A Marketing Paradigm
By Jo Sparkes –B.R.A.G. Medallion Honoree
Being an indie author means freedom to explore, try new things. It means being uncoupled from editor notes and publisher calendars.
It also means book sales are your responsibility.
So I developed – in the school of hard knocks – my own grasp of marketing. It’s remarkably naïve, possibly dim-witted. But it does keep me focused on the forest after tripping over tree roots.
First, I learned to drop any emotions that the word ‘marketing’ stirs. Fears of rejection, failure, and that evil nemesis self-doubt. Honestly, they’re useless here. So if any of these worries sneak up on you, just think of all the truly awful stuff shamelessly hawked at us every day. You know what I mean. Rondo knives, vaginal douches. Superman versus Batman.
Now, with emotions gone, let’s define this marketing thing as a three step process. Our goal: tons of people rush to buy our book, avidly read it and then race to tell everyone how wonderful it was. The word of mouth is so powerful that nothing else matters.
Achieving this nirvana depends on three things. Let’s continue working backwards – which ought to warn you about my circular reasoning.
Step Three: Word of your book needs to get out. People must know it exists – and the more people the better. You audience has to find your book.
The good news is while gatekeepers may still hold keys, there are ever-widening gaps in the fence. Advertising, social media, reviewer blogs, book awards. I won’t go into all the particulars; there are many who already have, and far better than I could.
However your audience finds your work, they must be moved to read it.
Step Two, then, is pairing an enthralling description with an eye-riveting cover. You’re trying to get folks to click on your book – to pick it up, in bookstore terms. Does the cover entice them – even in its icon form? Does the teaser tantalize – so they can’t resist trying a sample, perchance to buy? Or do their eyes wander on to ‘similar books’ below?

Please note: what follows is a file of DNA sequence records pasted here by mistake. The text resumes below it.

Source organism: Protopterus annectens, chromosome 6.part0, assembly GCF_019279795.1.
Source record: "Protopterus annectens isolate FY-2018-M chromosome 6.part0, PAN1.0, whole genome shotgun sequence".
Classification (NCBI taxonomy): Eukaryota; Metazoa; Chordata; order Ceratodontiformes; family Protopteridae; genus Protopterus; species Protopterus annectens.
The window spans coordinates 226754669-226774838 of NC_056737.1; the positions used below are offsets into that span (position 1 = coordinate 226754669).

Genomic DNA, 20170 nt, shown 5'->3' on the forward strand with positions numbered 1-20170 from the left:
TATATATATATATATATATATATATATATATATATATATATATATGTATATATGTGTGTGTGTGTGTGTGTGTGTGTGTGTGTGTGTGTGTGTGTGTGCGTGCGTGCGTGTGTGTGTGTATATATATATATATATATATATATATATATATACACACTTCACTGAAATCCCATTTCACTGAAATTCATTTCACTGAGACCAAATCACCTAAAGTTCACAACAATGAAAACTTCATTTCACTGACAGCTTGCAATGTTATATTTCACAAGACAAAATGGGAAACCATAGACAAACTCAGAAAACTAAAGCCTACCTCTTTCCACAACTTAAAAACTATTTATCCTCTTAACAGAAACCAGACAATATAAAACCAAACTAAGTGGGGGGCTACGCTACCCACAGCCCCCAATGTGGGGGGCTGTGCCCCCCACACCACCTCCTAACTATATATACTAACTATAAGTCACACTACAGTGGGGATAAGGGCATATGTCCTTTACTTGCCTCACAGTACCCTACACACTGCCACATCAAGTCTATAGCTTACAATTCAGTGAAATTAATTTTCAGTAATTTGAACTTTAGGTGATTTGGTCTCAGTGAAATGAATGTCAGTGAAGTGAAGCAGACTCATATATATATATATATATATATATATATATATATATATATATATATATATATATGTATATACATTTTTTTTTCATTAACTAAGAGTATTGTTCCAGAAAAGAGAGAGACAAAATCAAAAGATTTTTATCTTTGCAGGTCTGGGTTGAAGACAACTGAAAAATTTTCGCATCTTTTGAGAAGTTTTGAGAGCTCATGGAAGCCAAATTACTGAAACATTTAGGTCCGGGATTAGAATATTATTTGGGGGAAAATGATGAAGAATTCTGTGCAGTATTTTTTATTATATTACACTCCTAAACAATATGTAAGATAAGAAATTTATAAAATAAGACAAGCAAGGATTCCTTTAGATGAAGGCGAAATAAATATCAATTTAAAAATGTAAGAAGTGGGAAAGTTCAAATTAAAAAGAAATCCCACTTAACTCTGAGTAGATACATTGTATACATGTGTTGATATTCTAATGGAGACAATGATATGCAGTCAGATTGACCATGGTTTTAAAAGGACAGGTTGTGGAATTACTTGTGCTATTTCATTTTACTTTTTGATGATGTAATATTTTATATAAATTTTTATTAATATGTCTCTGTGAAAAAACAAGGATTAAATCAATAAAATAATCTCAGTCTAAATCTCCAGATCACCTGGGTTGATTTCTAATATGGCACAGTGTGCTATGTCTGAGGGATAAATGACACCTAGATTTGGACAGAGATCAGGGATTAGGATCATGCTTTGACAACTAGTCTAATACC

Assuming the former, there’s one last tiny consideration.
Step One, the one I personally believe most important, is when they do read it, they like it. Otherwise that word of mouth stuff won’t work quite the way you pictured.
The great thing in all this: it’s an iterative process. Give yourself permission to play with it.
If the book is up on Amazon and no one’s buying it, run an ad. If a reviewer says it had no romance, check that the cover on your thriller doesn’t suggest a bodice ripper. Try sitting with a friend and bring up the page displaying your book beside others in the genre. Which one would you click on?
Performance tune. Rewrite the description, find a few reviewers. You can even change the cover – there’s no continuity police. Ask your social media friends for feedback and advice, or buy that David Gaughran book, “Let’s Get Visible.”
Refuse to let one bad review bother you, but be open to improving your craft if five reviews mention similar concerns. Try this, toy with that. And remember: everything takes time. If you keep working at your marketing, it will improve.
And whatever else, for heaven’s sake: write that next book.
B.R.A.G. Interview with Jo here